In particular, the transitions between serious and playful discussion works brilliantly to suggest the special sensuality and sexuality of this relationship, with the second act playing as an apparently endless series of nested endings, as both Sidney and Clifford aim to outplay each other, even as they relish the dance and take pleasure in the game for its own sake. At the same time, that continual, dodging movement works beautifully to capture the closet as a shifting, mobile entity, since virtually all of the duo’s efforts to outmanoeuvre each other hinge on who is that little bit more “out” and who is that little bit more “in.” One of the great strengths of Levin’s script and Lumet’s direction, then, is that the closet never feels like a discrete border or a discrete threshold – just as it never quite feels as if we are wholly in cinematic or theatrical space – but a condition of possibility that rearranges itself around every effort on the part of Sidney and Clifford to elude or outplay it. In part, that is a result of Lumet’s elaborate tracking-shots: with many of the most complex movements clearly drawn from Rope, this is easily his best orchestration of the camera within a single confined space since 12 Angry Men, managing to capture and latch into the undercurrents of feeling and regard between men in ways that both reiterate and puncture the insecurities and tensions of Lumet’s very first film.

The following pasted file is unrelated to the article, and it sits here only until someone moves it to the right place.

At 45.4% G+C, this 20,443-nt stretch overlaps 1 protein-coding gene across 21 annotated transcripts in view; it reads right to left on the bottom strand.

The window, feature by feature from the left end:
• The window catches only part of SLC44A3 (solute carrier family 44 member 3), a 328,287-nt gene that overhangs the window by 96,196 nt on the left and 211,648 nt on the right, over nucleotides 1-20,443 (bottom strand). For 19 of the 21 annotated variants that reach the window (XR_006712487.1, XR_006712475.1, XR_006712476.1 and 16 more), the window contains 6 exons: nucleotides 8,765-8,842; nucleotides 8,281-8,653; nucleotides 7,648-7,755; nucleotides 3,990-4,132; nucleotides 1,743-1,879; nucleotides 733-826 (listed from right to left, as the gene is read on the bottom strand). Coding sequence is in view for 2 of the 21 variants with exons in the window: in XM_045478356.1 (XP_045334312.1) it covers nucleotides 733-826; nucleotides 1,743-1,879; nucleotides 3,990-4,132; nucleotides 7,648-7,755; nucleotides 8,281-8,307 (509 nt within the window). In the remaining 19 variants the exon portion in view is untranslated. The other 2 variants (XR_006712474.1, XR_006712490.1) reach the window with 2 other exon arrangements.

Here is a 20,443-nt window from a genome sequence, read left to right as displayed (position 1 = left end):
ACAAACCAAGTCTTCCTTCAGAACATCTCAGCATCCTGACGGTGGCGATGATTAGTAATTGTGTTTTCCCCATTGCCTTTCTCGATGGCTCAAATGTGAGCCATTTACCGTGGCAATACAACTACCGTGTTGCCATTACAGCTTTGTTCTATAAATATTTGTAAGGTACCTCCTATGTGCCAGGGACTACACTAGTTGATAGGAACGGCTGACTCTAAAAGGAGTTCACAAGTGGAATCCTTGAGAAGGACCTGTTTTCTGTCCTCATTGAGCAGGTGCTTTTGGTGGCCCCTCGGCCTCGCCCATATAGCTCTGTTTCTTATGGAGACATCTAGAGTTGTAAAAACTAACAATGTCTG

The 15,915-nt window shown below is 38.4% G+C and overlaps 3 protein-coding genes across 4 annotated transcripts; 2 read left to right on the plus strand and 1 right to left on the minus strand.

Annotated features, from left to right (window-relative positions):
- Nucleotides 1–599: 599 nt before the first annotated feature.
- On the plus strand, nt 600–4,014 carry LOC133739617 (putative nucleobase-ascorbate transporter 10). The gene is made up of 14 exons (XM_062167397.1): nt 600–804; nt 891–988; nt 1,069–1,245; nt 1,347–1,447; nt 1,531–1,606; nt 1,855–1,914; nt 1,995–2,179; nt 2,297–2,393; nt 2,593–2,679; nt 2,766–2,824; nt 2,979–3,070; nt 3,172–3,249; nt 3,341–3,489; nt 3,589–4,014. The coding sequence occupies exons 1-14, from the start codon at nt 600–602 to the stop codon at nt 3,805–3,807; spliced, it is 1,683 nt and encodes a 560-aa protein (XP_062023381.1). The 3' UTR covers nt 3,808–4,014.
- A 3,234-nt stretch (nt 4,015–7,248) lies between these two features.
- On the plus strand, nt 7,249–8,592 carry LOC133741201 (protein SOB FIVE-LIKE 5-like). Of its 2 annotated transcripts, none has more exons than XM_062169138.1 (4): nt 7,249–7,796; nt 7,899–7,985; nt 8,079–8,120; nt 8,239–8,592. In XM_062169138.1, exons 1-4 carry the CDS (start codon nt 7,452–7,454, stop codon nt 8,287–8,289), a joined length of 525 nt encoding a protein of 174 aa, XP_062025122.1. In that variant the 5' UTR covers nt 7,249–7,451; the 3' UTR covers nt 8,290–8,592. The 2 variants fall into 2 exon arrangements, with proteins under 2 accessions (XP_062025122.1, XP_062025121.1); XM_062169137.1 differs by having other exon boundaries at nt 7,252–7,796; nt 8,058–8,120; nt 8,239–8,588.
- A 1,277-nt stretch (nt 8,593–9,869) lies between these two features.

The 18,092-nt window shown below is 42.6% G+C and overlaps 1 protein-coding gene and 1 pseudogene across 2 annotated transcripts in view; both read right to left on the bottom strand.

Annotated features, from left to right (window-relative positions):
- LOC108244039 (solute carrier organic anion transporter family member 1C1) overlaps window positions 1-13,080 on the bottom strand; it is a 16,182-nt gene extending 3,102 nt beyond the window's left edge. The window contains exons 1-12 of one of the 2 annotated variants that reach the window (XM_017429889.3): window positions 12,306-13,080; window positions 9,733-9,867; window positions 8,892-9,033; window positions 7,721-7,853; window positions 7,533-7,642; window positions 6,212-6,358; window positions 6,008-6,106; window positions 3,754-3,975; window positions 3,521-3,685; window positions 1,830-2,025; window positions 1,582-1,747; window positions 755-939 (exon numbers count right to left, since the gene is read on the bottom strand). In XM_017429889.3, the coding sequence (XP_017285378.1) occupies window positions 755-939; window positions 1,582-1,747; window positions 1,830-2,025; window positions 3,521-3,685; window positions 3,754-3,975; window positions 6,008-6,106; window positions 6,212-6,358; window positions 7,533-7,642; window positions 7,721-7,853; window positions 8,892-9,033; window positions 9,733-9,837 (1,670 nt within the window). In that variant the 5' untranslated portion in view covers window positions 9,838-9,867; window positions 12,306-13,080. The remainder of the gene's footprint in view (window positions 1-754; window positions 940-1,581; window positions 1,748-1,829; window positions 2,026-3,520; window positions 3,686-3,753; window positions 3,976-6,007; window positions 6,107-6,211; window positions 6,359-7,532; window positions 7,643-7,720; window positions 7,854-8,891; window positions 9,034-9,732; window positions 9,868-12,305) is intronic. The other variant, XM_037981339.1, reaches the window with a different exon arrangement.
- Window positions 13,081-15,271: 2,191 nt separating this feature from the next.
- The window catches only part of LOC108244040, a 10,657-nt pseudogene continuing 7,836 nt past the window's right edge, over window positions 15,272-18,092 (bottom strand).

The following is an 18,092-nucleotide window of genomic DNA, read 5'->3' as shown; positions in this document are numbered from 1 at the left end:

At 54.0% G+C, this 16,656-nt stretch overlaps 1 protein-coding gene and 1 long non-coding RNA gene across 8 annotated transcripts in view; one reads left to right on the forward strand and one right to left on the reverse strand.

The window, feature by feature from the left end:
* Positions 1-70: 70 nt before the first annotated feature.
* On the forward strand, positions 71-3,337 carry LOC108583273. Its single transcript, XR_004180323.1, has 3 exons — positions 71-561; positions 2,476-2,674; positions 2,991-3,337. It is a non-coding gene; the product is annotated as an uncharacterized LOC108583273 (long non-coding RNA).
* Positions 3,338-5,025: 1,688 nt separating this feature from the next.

Only the last part of the film – scored to a blackout – feels as if it might work better on the stage, so it is wonderful to arrive at a final double twist in the epilogue that sees the entire script “transformed” into a play by a side character even as it becomes clear that this couldn’t possibly be a straight theatrical adaptation, as much as it might feel like it at times. While Levin’s play certainly had a prior life of its own on Broadway, its self-referentiality only really ramifies when it is filmed as a play as it is here – its ideal form is as a filmed play – as Lumet sets future stage directors the curious challenge of how to extrapolate and continue to stage the play in the aftermath of the film, or as an adaptation of the film. It makes sense, then, that Sidney – who is first introduced as having written the longest running thriller in Broadway history – is a kind of oblique pre-emptive adaptation of Levin himself, who also became the author of the longest running comedy-thriller in Broadway history off the back of Deathtrap, which ran for four straight years, as well as off the back of Sidney himself. And in the way it allows the play to effectively catch up with itself by way of cinema, Deathtrap may well be the other Sidney’s finest theatrical adaptation too, as well as an unofficial sequel to Dog Day Afternoon, both of which place it amongst my very favourite works in his vast and voluminous filmography.